Logos Multilingual Portal

6. Tradition and crisis: the transgression of authors. Neologisms, archaisms, jargon and "idiolects". Theoretical definition of incompatibility between literary languages, by levels, and its resolution in practice


a) The end of humanism

In Berlin AlexanderPlatz, Döblin organizes the story by linguistic levels. The ‘workers’ idiolect creates effects of alienation with respect to the ‘police report’ language in which the novel is written. The effect is that of making the police jargon one of vivisection. The first device the writer uses is his denial of punctuation. Denying it means denying deduction. In the material language of the underprivileged, the mental horizon coincides with that of things. On the other hand, the ‘symphony of subordinates’, where, in police jargon, every ’sense of Ego’ – or the idea of the centralness of man within a discourse - is smothered, achieves an opposite estrangement: the classifying of an individual in parameters is made the end-purpose of his earthly adventure. The poetic conception of the ‘new objectivity’ to which Döblin belonged derives from a critical consideration of the influences of industrial rhythms in everyday life. The writer considers language as the only way of communicating the collective unconscious; thus effecting a coincidence between phoneme and semanteme that makes his novel an ‘epic’ poem.

The crisis of twentieth-century literature derives from its confusion between epic and drama. In epic poetry, the principle of ‘mimesis’ is in force: the language complies with feelings, without expecting to express them; in drama the language becomes an ethical faculty. The epic is a cosmology, and drama a moral tribunal. This means that in epic poetry the translator must abstain from any ‘standardizing’ function. The problem is that the epic expression is not always explicit. This dissociation between linguistic ‘dress’ and vision of the world generates idiolects, or those ‘deviating’ tongues through which the writer parodies the mimesis: the cultural models within which he grew.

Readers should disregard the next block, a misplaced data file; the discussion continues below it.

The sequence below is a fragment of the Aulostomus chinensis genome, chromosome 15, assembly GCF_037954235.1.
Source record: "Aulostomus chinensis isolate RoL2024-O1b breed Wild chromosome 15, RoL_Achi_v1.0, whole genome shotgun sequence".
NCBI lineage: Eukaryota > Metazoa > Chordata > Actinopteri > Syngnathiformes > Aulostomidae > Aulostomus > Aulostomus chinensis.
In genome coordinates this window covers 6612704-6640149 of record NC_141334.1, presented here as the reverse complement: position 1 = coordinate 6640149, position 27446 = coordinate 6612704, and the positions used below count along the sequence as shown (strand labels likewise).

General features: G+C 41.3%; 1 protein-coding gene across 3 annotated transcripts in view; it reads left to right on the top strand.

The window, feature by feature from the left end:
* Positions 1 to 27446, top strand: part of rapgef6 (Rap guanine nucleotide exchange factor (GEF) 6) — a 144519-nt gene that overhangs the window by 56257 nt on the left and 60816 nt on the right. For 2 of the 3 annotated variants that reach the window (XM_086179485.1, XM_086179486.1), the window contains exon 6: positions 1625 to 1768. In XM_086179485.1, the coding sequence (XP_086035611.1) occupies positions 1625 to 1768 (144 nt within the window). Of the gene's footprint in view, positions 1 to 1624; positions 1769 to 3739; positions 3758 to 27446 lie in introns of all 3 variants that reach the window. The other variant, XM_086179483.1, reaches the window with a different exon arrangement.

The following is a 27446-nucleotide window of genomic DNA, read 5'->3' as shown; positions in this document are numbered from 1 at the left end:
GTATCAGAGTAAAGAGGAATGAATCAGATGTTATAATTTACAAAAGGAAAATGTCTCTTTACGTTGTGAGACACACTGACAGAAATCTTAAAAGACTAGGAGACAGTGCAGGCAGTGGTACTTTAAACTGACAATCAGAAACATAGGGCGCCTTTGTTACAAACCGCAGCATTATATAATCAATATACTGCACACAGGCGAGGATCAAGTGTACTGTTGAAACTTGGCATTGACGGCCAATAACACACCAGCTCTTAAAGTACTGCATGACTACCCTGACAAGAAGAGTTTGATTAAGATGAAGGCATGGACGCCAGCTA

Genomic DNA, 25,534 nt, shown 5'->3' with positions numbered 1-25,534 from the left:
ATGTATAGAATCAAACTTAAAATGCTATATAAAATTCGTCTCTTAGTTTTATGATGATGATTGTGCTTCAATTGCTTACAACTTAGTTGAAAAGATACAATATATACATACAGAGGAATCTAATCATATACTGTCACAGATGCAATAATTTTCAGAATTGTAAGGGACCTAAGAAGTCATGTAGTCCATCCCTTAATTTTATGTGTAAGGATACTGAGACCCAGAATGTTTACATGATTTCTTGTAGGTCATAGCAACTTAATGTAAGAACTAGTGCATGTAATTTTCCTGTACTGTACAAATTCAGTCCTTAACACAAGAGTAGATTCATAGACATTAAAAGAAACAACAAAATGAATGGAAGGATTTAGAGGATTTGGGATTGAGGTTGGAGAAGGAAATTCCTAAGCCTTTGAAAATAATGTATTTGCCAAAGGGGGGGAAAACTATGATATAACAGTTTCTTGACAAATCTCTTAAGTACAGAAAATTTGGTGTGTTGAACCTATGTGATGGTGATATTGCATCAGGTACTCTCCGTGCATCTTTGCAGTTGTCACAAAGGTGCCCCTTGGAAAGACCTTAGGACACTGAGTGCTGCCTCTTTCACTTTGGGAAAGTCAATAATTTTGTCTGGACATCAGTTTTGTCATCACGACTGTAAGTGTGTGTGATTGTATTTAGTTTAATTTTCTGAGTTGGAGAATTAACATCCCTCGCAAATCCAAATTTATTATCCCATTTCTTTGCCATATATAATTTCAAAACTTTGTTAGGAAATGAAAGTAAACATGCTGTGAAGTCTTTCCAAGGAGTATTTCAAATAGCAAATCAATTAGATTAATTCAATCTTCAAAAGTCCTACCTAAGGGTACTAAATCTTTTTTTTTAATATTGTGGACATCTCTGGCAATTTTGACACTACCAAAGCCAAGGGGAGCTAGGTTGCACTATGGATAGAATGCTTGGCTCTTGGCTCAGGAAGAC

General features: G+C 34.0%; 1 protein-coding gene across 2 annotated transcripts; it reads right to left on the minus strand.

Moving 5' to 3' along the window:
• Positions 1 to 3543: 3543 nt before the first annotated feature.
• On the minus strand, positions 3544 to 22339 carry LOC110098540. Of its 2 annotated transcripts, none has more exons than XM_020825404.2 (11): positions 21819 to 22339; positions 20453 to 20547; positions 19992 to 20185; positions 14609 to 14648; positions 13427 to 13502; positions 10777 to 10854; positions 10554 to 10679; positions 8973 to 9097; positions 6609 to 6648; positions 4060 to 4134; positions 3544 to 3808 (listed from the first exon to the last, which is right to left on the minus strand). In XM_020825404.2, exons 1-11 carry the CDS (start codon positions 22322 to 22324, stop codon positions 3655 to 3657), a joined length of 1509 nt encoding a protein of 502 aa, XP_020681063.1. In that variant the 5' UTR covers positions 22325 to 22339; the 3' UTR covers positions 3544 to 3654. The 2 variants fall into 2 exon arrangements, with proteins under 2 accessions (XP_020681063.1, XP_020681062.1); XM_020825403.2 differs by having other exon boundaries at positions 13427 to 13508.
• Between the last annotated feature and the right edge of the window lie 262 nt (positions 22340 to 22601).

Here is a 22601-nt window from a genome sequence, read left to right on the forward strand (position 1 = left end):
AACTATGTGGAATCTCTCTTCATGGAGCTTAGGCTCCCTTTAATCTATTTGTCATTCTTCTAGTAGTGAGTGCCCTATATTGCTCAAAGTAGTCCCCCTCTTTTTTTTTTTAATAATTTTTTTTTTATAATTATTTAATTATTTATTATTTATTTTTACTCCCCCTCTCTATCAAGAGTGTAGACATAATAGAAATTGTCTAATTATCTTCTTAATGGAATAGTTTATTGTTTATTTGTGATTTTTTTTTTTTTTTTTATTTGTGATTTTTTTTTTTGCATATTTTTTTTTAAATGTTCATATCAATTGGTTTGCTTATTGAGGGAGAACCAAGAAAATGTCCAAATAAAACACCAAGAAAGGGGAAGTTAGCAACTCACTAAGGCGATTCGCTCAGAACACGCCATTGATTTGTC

In this sense, one of the birthplaces of the Modern style is the episode in Gulliver’s Travels concerning the island of Laputa and the city of Ladago whose inhabitants are happy just mentioning things, rather than doing them. In translation, the Latinized jargon of its members risks sounding normal. In a language like English, for which Latin is the jargon of the rulers, a centripetal syntactical construction creates a comical character of its own. In Italian or German translation, rewriting according to the conventions of legal jargon will be required in order to preserve that bureaucratic coldness with which the original is imbued. In French, seventeenth-century concettism performed the same function. The translator will find a valid guide in Boileau’s theoretical writings on 'Ideal Beauty'. In Spanish, the reference to the 'agudeza' of Gongora or Quevedo is immediate. In any case, only knowledge of the source language koine will ensure a real understanding and rendering of so much expressive oddness.

Likewise, those paradoxical lists of qualities indulged in by Rabelais in Gargantua demand an understanding of their polemical object: the Aristotelian treatises, the scientific jargon of the late sixteenth century, with its division into ‘substances’ and ‘inflections’; a series of cases which, if applied, as Rabelais does, to the term ’con’, or female genitalia, develop an immediate comical charge. In this case there is an estrangement between the subject-matter of the discourse and the code in which it is expressed. That of Rabelais as a writer is no longer a Leçon, but a Lecon.